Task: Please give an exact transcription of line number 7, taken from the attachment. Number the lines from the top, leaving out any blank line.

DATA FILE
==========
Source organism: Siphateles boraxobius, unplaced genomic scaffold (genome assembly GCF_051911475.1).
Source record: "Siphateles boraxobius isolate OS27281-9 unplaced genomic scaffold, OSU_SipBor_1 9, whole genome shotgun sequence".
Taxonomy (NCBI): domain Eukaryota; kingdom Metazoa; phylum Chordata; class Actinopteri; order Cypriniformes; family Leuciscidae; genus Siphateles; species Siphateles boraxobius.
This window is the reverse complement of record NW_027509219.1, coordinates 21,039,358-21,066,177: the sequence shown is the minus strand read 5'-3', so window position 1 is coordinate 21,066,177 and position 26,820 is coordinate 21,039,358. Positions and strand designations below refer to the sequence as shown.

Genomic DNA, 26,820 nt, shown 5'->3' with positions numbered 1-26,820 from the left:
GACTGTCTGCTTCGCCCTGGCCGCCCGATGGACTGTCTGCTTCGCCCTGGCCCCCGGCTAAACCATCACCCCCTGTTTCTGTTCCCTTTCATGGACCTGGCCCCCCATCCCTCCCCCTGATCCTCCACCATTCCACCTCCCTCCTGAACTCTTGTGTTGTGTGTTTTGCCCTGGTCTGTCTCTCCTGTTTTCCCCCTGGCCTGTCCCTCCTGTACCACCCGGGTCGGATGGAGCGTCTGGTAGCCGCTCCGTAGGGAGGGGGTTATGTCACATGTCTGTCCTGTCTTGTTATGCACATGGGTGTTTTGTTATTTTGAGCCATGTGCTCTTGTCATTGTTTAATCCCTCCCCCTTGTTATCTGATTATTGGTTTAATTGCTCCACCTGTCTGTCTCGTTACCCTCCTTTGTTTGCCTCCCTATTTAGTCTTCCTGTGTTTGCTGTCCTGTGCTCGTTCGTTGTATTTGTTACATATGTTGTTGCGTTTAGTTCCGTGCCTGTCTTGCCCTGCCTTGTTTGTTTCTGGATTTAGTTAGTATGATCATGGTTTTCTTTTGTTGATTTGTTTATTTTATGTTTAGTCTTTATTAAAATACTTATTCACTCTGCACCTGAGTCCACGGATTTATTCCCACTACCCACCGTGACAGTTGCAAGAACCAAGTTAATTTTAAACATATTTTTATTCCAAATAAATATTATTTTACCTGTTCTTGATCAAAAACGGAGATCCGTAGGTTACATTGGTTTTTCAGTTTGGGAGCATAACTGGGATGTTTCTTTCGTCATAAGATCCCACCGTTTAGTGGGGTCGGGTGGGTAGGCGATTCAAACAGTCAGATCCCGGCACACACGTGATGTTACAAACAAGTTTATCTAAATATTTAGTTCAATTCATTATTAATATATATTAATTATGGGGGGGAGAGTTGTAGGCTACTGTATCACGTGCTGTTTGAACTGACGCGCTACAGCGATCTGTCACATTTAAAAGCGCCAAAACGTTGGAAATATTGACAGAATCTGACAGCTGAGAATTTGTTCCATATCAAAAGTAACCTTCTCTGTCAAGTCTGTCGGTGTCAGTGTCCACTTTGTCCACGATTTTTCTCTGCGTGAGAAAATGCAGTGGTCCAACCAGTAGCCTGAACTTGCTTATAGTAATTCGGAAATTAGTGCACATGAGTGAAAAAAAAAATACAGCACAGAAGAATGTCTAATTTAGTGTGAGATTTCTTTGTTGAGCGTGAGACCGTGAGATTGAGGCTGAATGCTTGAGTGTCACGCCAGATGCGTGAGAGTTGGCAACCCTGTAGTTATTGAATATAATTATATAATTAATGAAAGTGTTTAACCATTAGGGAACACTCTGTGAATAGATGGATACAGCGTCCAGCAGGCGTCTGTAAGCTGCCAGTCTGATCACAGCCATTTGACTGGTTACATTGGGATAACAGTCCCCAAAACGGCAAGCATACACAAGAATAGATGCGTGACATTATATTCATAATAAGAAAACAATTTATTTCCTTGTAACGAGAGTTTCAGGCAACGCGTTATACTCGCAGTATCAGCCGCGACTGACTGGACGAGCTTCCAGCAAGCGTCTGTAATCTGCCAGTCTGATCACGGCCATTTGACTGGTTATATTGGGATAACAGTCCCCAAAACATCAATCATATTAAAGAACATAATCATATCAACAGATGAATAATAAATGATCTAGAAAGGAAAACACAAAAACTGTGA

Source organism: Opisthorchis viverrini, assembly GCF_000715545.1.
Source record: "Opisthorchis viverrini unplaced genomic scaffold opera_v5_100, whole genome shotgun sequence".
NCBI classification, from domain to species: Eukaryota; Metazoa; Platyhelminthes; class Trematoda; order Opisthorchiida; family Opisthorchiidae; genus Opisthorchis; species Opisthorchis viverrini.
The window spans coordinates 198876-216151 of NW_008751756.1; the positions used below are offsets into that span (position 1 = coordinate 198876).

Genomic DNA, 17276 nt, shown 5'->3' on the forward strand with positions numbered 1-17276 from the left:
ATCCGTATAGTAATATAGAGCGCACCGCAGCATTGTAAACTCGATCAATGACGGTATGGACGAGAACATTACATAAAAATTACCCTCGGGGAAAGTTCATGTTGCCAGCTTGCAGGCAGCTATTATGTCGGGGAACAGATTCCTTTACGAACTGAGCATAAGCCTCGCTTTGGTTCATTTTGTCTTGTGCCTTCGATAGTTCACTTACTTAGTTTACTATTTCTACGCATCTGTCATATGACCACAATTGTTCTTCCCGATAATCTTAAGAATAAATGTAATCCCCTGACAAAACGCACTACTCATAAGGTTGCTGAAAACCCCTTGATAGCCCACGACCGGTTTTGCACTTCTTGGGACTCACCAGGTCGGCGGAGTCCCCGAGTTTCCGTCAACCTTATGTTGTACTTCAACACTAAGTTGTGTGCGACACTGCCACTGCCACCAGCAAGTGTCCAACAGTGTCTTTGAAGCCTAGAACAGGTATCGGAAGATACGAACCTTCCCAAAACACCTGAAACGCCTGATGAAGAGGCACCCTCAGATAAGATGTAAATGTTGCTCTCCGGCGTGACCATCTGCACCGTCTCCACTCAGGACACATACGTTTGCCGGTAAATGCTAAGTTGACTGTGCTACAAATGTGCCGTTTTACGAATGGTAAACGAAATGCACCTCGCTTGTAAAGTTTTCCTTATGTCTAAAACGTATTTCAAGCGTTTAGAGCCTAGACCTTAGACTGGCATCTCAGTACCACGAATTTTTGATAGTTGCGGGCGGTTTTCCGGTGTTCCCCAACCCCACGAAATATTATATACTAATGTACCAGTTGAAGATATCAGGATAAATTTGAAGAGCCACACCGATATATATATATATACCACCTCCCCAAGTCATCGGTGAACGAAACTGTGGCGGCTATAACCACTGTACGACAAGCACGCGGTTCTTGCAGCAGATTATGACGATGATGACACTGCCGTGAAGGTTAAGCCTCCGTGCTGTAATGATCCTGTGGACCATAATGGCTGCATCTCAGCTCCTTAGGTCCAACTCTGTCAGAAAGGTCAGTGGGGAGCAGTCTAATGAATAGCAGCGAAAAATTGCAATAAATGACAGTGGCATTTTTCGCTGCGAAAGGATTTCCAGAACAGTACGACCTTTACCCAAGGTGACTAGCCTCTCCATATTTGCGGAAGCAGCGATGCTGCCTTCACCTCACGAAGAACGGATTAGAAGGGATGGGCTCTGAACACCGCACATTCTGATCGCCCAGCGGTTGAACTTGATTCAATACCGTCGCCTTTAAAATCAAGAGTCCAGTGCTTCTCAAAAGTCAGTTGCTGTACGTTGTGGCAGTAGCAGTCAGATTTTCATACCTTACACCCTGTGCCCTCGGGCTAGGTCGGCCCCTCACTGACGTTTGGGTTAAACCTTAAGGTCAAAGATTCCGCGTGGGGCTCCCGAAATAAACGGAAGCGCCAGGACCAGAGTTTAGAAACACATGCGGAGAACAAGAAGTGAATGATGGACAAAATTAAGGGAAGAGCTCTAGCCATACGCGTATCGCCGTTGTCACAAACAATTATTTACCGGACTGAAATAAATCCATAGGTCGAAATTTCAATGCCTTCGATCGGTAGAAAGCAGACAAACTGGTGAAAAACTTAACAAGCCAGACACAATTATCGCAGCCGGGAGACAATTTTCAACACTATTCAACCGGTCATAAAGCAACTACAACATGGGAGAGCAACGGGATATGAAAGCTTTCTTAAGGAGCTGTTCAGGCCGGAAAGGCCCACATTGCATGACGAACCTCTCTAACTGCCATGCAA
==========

Source organism: Opisthorchis viverrini, assembly GCF_000715545.1.